[Viewpoint] Two Koreas, two images

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[Viewpoint] Two Koreas, two images

When I came to the United States for a training program in 2001, the first thing I did was to visit a bank branch and open an account. The day after my initial visit, I received a call from the bank asking me to stop by at the branch one more time.

The banker asked me if there were any politicians among my family and relatives. I said I had no relation to politicians and asked why they had asked.

The banker asked for my understanding and said that the bank headquarters wanted to verify Korean clients’ political connections because Korean politicians were often associated with illegal slush funds, and the bank did not want to get involved.

I was quite offended and bitter, but I couldn’t protest. A country where every politician from the president to assemblymen have been involved in a slush-fund scandal was the image the Republic of Korea had at the time.

I chose to use a Japanese car that year. I didn’t think about a Korean car. Korean cars were known for their good performance, but unlike Japanese cars, the resale value of a Korean automobile would be very low. That was the image of Korean cars at the time.

Nearly a decade has passed since. Now the image of Korea and Korean brands in American society has been enhanced faster than the speed of time.

No longer are Americans buying Korean cellular phones, televisions and automobiles just for the comparative advantage in price. They are buying Korean products because of their luxurious and reliable brand value.

The elevated leadership of the Republic of Korea in the international community is one of the invisible yet leading elements bringing about the change to the national image.

One of the great examples is the Group of 20 finance ministers and central bank governors meeting held in Washington, D.C., last week.

Yoon Jeung-hyun, the minister of strategy and finance, served as chair and took initiative in designing a blueprint on how to lead the global economic system from here on.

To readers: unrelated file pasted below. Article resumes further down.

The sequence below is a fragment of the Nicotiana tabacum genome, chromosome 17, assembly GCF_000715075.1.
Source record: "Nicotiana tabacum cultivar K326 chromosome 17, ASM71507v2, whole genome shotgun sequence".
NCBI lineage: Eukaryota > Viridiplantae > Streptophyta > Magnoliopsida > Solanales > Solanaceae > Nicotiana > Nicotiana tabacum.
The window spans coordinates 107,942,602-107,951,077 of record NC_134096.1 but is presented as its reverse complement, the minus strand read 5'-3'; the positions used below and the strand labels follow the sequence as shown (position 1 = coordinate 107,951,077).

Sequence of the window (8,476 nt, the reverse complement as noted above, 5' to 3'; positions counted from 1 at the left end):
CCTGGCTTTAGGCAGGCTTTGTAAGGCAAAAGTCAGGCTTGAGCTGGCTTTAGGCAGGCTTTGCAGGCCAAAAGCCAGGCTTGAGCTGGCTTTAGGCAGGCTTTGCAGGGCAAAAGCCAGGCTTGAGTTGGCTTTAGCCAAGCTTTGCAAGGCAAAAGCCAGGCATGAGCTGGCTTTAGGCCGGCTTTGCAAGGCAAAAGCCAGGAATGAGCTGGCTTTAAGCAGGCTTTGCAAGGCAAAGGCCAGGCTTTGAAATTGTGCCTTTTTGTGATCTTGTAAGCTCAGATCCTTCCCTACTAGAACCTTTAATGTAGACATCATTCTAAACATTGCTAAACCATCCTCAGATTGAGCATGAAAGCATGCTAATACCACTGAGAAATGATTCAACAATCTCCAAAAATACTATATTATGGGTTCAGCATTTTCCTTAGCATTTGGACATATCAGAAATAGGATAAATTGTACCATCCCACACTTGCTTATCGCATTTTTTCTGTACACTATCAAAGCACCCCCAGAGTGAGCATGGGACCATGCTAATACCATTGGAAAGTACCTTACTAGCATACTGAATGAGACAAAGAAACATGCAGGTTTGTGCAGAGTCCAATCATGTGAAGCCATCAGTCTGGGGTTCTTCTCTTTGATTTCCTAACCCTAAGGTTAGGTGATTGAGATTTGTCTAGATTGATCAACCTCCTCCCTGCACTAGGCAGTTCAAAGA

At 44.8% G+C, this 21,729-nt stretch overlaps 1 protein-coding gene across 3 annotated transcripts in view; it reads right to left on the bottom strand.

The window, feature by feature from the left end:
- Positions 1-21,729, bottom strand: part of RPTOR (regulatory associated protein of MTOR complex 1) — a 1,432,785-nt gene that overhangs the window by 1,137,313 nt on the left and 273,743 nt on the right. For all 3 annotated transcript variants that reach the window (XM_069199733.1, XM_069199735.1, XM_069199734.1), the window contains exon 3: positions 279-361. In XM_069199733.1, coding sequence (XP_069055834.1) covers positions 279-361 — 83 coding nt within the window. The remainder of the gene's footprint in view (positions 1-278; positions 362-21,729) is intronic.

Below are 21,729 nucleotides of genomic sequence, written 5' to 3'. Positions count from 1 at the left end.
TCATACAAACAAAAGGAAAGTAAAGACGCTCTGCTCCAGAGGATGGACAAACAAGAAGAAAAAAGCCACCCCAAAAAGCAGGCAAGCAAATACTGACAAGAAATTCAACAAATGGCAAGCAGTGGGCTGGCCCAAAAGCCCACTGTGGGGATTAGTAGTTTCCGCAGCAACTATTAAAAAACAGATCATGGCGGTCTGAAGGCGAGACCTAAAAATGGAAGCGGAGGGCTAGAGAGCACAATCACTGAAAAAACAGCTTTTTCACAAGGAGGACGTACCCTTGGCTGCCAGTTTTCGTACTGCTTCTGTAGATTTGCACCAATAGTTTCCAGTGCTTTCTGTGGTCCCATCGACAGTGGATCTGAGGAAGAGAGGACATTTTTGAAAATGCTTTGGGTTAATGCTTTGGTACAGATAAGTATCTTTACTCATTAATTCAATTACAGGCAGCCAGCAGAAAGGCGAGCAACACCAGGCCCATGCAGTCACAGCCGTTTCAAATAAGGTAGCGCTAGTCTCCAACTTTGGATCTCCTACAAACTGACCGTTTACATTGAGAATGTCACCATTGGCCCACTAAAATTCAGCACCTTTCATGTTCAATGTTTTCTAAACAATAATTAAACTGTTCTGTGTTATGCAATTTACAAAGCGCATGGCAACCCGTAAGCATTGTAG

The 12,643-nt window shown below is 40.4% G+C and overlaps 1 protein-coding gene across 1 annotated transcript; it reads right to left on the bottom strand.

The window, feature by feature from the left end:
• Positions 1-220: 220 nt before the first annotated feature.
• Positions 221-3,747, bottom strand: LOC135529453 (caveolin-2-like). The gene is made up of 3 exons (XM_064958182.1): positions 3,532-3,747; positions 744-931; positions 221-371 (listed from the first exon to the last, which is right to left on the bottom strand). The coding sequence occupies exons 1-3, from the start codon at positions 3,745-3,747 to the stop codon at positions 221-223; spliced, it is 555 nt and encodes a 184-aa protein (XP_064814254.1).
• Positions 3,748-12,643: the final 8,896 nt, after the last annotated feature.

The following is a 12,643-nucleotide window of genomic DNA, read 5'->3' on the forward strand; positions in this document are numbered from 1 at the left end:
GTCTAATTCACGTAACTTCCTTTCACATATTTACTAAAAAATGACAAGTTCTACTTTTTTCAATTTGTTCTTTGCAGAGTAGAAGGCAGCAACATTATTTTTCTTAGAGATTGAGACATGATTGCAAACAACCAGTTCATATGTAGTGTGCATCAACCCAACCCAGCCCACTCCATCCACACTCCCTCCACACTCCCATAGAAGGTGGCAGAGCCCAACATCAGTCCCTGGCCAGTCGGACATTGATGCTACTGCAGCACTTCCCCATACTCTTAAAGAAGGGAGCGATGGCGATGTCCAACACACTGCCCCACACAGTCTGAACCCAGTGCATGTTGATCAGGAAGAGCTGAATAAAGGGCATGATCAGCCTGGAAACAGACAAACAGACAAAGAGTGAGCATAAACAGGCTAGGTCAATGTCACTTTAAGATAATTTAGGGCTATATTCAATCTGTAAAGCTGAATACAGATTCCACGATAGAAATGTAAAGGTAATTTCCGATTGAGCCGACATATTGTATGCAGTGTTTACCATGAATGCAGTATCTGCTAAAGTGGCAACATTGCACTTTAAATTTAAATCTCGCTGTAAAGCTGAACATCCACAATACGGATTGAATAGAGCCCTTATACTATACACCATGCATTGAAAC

It was the first time that Korea led the process of drafting a joint statement at a major international conference.

Deputy Minister of Strategy and Finance for International Affairs Shin Je-yoon explained the background of the drafting of the joint statement to the Korean correspondents in Washington and joked, “This news conference is like a lecture personally given by the author himself.”

It was true indeed.

He confessed, “I used to take down what other countries discussed at international conferences, but this time, I had to take the lead and compose the statement by myself, and it was a challenge.”

Minister Yoon said, “I am so proud that Korea now has the capacity to take the initiative and play a leadership role at an international meeting.”

Kim Choong-soo, the governor of the Bank of Korea, said, “In the past, other developed countries made their own international rules and never asked Korea’s opinion. Now, they are asking how Korea feels about various issues, and sometimes we speak for ourselves first.”

In contrast, the image of North Korea seems to have worsened since the Bush administration.

Many Americans think Iran and North Korea are brothers because they are often mentioned side by side as rogue nations that will not give up their nuclear ambitions.

Ninety-nine percent of the news about North Korea delivered to Americans is about nuclear experiments, missile threats, power succession for three generations, human rights infringements and extreme economic struggles. These are issues that just don’t make sense to Americans.

During the Bush administration, there were some voices criticizing President Bush for Washington’s North Korea policy.

Today, Americans don’t blame President Obama for North Korea’s failure. At the Nuclear Security Summit in Washington earlier this month, President Obama said explicitly that “sanctions are not a magic wand but such approaches are more likely to make North Korea alter its behavior.”

What Pyongyang needs to realize now is that even President Obama cannot change his position. How can a president of a democratic nation not be concerned with public opinion?

It is frustrating to see the widening gap between South and North Korea as the negative image of the North will be reflected on that of the South in the end.

*The writer is the Washington correspondent of the JoongAng Ilbo.
Translation by the JoongAng Daily staff.


By Kim Jung-wook
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